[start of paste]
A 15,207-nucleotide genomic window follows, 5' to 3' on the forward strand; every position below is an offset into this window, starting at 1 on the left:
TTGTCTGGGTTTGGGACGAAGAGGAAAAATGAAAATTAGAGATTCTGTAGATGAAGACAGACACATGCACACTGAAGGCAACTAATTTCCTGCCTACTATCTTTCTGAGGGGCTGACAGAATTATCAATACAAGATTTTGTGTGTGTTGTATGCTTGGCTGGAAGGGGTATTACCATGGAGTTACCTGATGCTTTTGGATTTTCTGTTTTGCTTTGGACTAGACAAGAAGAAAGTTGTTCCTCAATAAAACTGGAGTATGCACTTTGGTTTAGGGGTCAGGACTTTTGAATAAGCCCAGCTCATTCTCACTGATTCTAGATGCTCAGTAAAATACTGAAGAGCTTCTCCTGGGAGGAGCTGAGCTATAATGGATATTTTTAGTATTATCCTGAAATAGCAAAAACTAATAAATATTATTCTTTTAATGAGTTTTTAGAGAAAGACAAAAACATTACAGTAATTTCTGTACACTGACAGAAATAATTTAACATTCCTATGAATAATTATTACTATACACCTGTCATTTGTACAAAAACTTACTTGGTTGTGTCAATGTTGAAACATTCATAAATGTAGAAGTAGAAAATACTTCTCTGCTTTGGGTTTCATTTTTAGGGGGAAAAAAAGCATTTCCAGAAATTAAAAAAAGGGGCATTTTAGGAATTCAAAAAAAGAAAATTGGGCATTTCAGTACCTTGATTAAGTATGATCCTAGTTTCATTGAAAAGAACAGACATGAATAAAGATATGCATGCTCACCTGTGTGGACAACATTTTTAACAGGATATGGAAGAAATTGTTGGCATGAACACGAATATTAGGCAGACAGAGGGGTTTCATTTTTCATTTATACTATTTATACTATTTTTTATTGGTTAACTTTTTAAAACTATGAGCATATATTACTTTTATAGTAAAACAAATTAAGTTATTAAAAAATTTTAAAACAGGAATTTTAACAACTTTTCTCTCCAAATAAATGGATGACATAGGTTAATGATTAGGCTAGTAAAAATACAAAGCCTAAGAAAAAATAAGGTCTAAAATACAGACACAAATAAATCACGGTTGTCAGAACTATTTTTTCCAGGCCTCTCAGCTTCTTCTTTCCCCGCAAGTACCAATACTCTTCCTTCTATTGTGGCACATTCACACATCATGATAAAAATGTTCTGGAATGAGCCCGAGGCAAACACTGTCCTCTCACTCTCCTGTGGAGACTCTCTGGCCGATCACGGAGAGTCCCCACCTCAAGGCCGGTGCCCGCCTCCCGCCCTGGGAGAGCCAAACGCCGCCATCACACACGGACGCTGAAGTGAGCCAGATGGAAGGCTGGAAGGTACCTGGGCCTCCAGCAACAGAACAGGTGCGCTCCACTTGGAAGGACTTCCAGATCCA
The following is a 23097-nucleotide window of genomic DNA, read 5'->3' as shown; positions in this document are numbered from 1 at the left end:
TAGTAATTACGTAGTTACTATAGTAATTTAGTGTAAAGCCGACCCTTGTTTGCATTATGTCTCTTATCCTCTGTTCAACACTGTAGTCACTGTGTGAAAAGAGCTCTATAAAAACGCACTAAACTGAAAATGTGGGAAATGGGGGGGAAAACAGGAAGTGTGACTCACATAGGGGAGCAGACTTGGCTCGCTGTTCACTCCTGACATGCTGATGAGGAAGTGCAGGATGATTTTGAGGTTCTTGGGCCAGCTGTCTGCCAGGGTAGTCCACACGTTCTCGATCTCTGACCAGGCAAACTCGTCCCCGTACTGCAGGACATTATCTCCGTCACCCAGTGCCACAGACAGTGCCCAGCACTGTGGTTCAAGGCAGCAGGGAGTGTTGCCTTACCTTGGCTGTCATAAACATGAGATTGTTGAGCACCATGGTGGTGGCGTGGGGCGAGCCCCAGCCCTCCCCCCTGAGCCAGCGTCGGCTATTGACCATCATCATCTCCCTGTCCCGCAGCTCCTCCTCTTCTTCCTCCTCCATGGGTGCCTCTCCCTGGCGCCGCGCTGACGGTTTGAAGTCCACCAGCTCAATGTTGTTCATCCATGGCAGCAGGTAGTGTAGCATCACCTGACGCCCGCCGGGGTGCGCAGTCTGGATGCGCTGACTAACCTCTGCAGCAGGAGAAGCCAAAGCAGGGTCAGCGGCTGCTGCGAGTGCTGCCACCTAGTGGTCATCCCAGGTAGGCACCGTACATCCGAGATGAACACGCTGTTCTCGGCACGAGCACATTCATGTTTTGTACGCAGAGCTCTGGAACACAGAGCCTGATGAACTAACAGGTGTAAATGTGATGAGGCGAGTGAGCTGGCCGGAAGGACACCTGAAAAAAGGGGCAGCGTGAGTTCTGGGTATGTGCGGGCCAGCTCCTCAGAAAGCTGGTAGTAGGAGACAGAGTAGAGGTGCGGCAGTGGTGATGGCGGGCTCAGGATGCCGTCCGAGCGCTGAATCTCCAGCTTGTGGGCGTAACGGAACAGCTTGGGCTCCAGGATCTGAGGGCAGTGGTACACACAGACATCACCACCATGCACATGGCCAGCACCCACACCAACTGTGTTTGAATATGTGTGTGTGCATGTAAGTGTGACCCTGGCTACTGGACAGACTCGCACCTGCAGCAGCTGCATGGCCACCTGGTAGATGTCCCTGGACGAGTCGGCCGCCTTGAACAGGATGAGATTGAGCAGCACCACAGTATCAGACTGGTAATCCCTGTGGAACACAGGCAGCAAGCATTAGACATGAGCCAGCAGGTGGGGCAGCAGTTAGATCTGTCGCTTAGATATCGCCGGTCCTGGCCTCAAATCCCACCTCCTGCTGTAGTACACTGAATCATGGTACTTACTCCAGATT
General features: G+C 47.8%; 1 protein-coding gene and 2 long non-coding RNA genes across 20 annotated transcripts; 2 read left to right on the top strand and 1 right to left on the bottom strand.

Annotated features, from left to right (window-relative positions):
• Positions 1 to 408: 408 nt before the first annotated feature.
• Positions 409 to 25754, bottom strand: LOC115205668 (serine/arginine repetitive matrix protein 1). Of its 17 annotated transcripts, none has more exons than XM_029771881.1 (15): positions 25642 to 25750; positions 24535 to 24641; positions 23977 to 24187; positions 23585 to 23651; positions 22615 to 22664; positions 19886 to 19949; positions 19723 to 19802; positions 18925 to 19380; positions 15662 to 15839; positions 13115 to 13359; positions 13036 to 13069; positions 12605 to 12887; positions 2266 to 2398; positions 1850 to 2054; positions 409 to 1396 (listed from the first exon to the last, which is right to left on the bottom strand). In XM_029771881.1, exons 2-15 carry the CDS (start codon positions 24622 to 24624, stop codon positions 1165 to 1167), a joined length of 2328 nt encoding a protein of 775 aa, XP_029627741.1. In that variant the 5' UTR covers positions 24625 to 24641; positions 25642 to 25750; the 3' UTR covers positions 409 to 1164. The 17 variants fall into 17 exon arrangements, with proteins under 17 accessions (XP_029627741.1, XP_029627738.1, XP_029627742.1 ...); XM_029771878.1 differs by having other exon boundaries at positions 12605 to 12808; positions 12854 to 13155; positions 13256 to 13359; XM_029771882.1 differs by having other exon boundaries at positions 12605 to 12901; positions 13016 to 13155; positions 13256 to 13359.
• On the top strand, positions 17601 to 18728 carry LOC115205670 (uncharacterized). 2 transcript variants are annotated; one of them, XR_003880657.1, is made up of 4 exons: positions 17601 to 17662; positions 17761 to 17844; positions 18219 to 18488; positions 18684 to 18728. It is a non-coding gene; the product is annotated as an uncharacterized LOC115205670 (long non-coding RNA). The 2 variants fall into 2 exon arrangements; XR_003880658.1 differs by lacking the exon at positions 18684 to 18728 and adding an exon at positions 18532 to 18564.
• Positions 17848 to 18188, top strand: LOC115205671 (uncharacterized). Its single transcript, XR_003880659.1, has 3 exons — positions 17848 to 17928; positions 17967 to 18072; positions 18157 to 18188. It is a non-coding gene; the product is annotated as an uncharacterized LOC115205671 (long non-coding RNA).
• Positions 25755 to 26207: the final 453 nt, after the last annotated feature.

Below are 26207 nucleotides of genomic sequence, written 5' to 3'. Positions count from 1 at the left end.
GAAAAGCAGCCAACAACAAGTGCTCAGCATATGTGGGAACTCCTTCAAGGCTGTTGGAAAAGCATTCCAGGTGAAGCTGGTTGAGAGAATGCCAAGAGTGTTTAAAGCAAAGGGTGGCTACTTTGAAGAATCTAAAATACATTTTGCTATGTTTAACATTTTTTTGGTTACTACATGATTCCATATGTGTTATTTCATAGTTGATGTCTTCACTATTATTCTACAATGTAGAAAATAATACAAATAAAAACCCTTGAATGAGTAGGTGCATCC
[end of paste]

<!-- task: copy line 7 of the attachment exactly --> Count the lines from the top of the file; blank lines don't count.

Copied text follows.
• Positions 1 to 408: 408 nt before the first annotated feature.